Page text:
Why Gap is in a tight squeeze

A Gap store in New York Image copyright Reuters
Image caption Rivals such as H&M and Zara have eaten into Gap's market share

In 1997, hip-hop artist LL Cool J starred in a 30-second Gap advert. It was during a particularly rosy era for the brand, whose sales by 2002 would more than triple to $13.8bn (£8.8bn) annually.

"Jeans popping in every mall and town and city," LL Cool J rapped in the TV spot, referencing the retailer's hugely popular denim offerings.

At the end, he closed with: "How easy is this? Fall into the Gap." But easy street has been hard for Gap to find recently.

Management missteps, a strong US dollar and lacklustre designs have hurt the once-dominant retailer, as has competition from fast-fashion brands.

Rivals such as H&M and Forever 21 offer a wider array of styles at lower prices.

Gap shops' July sales numbers reflect these challenges, with same-shop sales falling 7%.

Comparable sales for Banana Republic, a sister brand in Gap Inc's portfolio, fell 10% in the same period.

Old Navy, the most affordable and currently most successful Gap Inc brand, showed 3% growth.

Gap frenzy

"None of us are happy with the performance now," Gap chief executive Art Peck told shareholders at the company's annual investor meeting in June, a day after announcing about 175 Gap specialty shops in North America would close, most of them in the next fiscal year.

About 250 corporate jobs are also on the chopping block.

"I hate closing stores," Mr Peck said at the investor meeting, but called the downsizing "overdue" and "the right thing to do".

This sober news would have been unthinkable during the 1990s, when the brand was so popular Sharon Stone wore a simple Gap shirt with a designer skirt to the Oscars - twice.

At that time, I was growing up a state away from the company's California HQ and experienced the Gap frenzy firsthand.

In my eight-to-10-year-old mind, there was no better clothes shop, and most of my friends agreed.

Generation Gap

  • The first Gap shop opened in San Francisco in 1969
  • The company has grown into a multinational company with more than 150,000 employees
  • The chain has frequently used celebrities in its adverts including Madonna, Sarah Jessica Parker, Lauren Hutton and rapper LL Cool J
  • In October 2010, the company attempted to refresh its brand, but the new logo caused a public outcry and was dropped after a week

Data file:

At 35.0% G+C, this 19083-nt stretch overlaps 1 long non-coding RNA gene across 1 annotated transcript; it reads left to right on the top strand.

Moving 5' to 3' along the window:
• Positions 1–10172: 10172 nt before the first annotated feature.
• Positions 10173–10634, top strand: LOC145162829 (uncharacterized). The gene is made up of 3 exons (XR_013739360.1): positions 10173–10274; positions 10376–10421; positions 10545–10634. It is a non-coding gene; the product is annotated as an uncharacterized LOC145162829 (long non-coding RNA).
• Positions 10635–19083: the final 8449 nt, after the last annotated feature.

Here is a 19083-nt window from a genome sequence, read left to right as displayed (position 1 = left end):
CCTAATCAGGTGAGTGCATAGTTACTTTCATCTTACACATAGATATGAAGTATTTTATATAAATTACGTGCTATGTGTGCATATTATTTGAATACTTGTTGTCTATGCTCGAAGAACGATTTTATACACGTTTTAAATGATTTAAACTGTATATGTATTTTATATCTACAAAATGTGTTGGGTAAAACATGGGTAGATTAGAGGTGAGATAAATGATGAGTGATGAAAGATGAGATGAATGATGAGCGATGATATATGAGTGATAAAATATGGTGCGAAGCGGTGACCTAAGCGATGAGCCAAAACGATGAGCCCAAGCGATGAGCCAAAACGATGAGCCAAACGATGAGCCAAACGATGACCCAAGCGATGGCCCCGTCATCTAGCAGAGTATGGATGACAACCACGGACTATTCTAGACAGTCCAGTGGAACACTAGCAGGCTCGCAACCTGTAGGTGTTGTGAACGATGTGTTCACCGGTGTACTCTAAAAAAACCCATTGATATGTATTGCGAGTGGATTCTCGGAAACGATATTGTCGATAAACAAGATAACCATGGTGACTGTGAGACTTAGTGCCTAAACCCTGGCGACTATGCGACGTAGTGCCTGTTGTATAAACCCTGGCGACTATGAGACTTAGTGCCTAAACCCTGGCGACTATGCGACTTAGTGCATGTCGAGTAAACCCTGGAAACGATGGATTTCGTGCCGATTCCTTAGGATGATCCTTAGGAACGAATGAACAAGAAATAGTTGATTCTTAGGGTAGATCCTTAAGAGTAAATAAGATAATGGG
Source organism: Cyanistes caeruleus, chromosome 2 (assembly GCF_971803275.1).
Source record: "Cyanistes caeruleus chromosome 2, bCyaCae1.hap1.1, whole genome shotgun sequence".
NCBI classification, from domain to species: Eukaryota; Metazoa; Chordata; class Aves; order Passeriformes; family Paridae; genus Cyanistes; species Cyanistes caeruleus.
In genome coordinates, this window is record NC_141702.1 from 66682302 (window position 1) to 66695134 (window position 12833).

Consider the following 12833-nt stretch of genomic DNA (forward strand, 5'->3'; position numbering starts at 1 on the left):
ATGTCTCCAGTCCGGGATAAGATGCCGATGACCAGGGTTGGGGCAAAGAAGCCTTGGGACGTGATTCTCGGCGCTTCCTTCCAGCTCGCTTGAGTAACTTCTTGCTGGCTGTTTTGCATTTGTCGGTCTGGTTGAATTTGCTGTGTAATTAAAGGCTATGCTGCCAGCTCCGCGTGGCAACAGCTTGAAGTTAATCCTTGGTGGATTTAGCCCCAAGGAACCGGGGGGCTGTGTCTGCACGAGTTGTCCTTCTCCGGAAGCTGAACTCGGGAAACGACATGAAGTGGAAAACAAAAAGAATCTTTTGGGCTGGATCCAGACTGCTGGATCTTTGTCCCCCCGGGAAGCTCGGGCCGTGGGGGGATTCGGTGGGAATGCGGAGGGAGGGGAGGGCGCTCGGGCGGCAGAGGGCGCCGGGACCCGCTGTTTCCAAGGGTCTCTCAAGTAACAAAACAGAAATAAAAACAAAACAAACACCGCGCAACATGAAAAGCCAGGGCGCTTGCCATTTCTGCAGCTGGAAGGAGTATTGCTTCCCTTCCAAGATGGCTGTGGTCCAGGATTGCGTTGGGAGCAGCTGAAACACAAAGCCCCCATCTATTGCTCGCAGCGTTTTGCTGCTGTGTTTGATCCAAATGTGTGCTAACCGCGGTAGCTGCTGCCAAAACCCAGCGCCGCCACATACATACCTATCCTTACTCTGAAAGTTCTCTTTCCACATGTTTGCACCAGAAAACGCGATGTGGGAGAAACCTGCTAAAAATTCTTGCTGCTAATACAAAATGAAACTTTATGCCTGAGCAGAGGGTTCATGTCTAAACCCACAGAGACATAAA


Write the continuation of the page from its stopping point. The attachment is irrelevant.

What I considered the best parts of my mid-to-late-90s wardrobe were from Gap; green velvet dungarees, purple jelly sandals and a maroon fleece pullover I wore until the fabric pilled.

Though Gap's earlier success was built on simple staples such as khakis and T-shirts, today's customers are more likely to want to stand out.

Image copyright AP
Image caption Sharon Stone in a Gap shirt at the 1998 Academy Awards, with director Mike van Diem

"Uniformity is no longer cool," said Simeon Siegel, a senior retail analyst at Nomura Securities. "The trick now is convincing your customer that they're getting something unique."

Compelling products

Consumers also have more demands on their dollar than buyers past. Besides fast fashion, accessories, online retailers and so-called "athleisure" wear have all taken money and attention away from iconic American mall-based brands.

It also doesn't help that Gap has grappled with its own aesthetic in recent years, struggling to rapidly and consistently deliver styles consumers want.

Gap spokeswoman, Kari Shellhorn told the BBC "Of top priority is delivering more consistent and compelling product collections."

Dana Telsey, the chief research officer at Telsey Advisory Group, said Gap's products needed work.

"Whether it's colour or print or it's pattern, the Gap brand hasn't been kept up to date," Ms Telsey said.

Image caption Retail analysts say uniformity is no longer seen as trendy in the clothing market

This was evident on a recent weeknight trip to a Gap shop in Herald Square, a Manhattan shopping hub.

Once inside, I was met with a display of the brand's signature solid coloured T-shirts and tops. They appeared unchanged from the Gap inventory I remember seeing as a child. When I visited, the shop had few customers.

Of those, I noticed that most of them were older than the 25- to 35-year-old target customer that Gap global president Jeff Kirwan described at the shareholder meeting in June.

The biggest crowd in sight were the eight women combing intently through racks of the sale section, stuffed with inventory. I asked my former flatmate, a Gap devotee, about this.

"I can't even remember the last time I bought anything full price at Gap," she said. "Probably never."

'No excuses moment'

Dana Telsey, of the Telsey Advisory Group, said she had noticed the abundant markdowns at Gap in her regular shop visits.

"Until they have their product right, I think we'll continue to see them have promotions," Ms Telsey said.

Next, for the sake of comparison, I visited the flagship H&M across the street, which opened in May.

A bass-heavy soundtrack and dancing security guard greeted me.

The shop was teeming with brightly patterned clothing and young people who seemed eager to buy. Upstairs, the queue to the dressing room was so long that some customers were turning away to avoid the wait.

The contrast highlights how urgently Gap will need to adjust course in order to compete.

Gap executives have told investors not to expect their turnaround plan to take hold until after the holidays.

As Mr Peck said earlier this year, spring 2016 will be "a no-excuses moment".

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